John Rickard reviews 'Judith Anderson: Australian star, first lady of the American stage' by Desley Deacon
In the past we have tended either to ignore or to marginalise cultural ‘expatriates’. In today’s cosmopolitan culture, we are more used to varied career paths, but it is still possible for someone who has made most of their career abroad to be overlooked. Judith Anderson is a case in point. Born in Adelaide in 1897, Francee Anderson (her first stage name) made her professional stage début in 1915 in Sydney, but from 1918 she was, virtually for the rest of her life, based in the United States. Desley Deacon’s substantial, superbly illustrated biography rescues Anderson from obscurity and reveals the full extent of her remarkable career on stage, in film, and on television.... (read more)
Nowadays every second young person seems to want to be a stand-up comic, an occupation that perfectly represents the ‘gig’ economy in its precariousness and occasional nature. Anne Pender gives us mini-biographies of seven Australians who succeeded, often spectacularly, in the risky business of being a comic long ...... (read more)
We invited some writers, film critics, and film professionals to nominate their favourite film – not The Greatest Film Ever Sold, but one that matters to them personally.... (read more)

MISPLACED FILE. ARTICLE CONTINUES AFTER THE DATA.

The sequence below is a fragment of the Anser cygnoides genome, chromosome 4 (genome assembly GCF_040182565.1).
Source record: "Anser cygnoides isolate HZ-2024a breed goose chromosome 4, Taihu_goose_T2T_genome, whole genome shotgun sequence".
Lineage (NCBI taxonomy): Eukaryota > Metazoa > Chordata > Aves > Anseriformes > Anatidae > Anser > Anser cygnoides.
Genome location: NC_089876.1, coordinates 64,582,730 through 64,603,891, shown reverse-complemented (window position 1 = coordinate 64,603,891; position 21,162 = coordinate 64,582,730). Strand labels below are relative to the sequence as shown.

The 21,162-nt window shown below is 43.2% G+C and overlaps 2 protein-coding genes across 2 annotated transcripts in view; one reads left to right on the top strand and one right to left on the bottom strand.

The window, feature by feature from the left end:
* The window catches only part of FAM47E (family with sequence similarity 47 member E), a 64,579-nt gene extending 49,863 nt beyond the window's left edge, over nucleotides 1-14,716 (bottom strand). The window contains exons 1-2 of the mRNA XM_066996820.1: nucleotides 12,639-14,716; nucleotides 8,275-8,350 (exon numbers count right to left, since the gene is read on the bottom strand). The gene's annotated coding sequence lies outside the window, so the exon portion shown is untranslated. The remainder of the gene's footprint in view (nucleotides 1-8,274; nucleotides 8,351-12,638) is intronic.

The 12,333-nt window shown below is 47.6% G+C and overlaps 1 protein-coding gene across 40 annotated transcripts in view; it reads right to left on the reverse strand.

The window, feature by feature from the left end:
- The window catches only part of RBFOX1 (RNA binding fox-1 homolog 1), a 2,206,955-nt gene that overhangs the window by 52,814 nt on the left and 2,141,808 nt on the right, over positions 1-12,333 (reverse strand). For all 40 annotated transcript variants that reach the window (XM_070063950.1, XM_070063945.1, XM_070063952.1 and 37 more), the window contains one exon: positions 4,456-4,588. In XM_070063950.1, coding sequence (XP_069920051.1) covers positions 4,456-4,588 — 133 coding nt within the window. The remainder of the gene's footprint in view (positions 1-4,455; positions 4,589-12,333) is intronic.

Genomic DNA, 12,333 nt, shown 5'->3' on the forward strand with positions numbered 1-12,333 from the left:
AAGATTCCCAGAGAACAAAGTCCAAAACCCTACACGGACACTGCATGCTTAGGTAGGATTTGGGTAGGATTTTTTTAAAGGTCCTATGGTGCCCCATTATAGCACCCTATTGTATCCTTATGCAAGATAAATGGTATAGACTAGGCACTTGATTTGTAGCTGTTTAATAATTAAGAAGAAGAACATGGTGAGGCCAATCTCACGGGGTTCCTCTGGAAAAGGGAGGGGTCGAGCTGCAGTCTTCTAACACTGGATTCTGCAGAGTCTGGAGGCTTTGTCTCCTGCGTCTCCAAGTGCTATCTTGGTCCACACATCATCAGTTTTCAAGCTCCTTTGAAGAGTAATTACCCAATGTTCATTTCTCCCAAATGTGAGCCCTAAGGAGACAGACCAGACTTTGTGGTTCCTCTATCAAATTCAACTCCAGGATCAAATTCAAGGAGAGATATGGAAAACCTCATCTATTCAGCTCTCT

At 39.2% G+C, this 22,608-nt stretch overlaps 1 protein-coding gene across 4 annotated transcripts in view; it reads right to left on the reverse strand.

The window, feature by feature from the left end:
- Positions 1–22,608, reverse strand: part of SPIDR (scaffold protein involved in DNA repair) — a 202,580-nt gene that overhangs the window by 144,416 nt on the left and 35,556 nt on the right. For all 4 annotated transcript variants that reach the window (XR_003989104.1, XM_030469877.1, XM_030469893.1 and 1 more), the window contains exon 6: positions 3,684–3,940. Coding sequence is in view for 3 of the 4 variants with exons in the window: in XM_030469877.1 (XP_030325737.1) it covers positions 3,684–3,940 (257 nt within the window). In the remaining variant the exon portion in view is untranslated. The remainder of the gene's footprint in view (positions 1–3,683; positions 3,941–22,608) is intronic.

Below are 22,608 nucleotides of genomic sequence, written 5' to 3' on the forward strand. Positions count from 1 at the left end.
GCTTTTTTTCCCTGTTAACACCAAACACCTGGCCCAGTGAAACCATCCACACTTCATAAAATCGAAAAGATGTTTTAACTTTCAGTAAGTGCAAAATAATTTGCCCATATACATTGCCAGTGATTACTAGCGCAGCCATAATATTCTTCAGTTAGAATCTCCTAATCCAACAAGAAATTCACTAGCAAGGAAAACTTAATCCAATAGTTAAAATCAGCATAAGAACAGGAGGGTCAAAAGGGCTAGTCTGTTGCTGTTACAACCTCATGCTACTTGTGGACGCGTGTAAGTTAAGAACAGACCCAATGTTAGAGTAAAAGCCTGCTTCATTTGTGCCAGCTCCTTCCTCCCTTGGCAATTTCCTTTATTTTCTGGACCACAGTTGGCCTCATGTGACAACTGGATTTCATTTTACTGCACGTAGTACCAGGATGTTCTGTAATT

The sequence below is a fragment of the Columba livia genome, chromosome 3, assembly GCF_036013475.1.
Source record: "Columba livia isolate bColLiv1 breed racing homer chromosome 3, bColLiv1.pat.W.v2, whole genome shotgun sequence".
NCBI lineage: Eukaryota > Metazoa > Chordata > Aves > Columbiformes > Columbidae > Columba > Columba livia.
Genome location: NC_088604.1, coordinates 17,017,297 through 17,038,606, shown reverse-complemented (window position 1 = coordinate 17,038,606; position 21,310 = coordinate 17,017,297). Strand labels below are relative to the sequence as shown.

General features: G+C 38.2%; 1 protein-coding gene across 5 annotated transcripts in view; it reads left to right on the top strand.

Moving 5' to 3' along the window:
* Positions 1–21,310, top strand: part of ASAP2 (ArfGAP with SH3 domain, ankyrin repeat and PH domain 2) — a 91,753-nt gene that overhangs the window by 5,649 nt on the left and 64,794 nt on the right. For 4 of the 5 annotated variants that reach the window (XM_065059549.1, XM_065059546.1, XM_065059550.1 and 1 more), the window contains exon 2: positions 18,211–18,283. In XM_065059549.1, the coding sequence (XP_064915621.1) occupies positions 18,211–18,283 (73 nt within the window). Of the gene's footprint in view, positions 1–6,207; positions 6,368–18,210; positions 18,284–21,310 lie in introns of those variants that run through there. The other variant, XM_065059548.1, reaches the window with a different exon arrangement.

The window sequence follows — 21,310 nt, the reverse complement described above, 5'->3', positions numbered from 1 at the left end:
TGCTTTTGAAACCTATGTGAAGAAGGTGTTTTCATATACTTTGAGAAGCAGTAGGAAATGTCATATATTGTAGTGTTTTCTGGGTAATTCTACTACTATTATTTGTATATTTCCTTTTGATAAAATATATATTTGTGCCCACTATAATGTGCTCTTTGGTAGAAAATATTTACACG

Desley Deacon reviews 'Reinventing Hollywood: How 1940s filmmakers changed movie storytelling' by David Bordwell
With the Harvey Weinstein scandal and the #MeToo movement reminding us all too vividly of flesh and blood Hollywood, David Bordwell’s cerebral Reinventing Hollywood: How 1940s filmmakers changed movie storytelling seems to come from another planet. But Bordwell, who is the Jacques Ledoux Professor of ...... (read more)
Desley Deacon reviews 'The Best Film I Never Made: And other stories about a life in the arts' by Bruce Beresford
Reading Bruce Beresford is enough to make any aspiring filmmaker think twice about following in his footsteps. ‘The Best Film I Never Made’, the title article of this collection of Beresford’s occasional writing over the last fifteen years, says it all. This is the sad, but in its way hilarious, story of his attempt to put together a ...... (read more)
Although many attempt it, writing the biography of an actor of a previous era is fraught. They consist mainly of lists of movies or plays long forgotten. The reception of their art is recorded by critics, once all-powerful, but now unknown. Their personal life and personality are hidden behind a screen of studio publicity. Writing the lives and careers of two stars ...
Lucky Shirley Temple! Film star biographies are usually made up of a chronology laced with doubtful studio publicity and salacious gossip. But The Little Girl Who Fought the Great Depression is written by a reigning scholar of American culture, John F. Kasson. A professor of History and American Studies at the University of North Carolina at Chapel Hill, Kass ...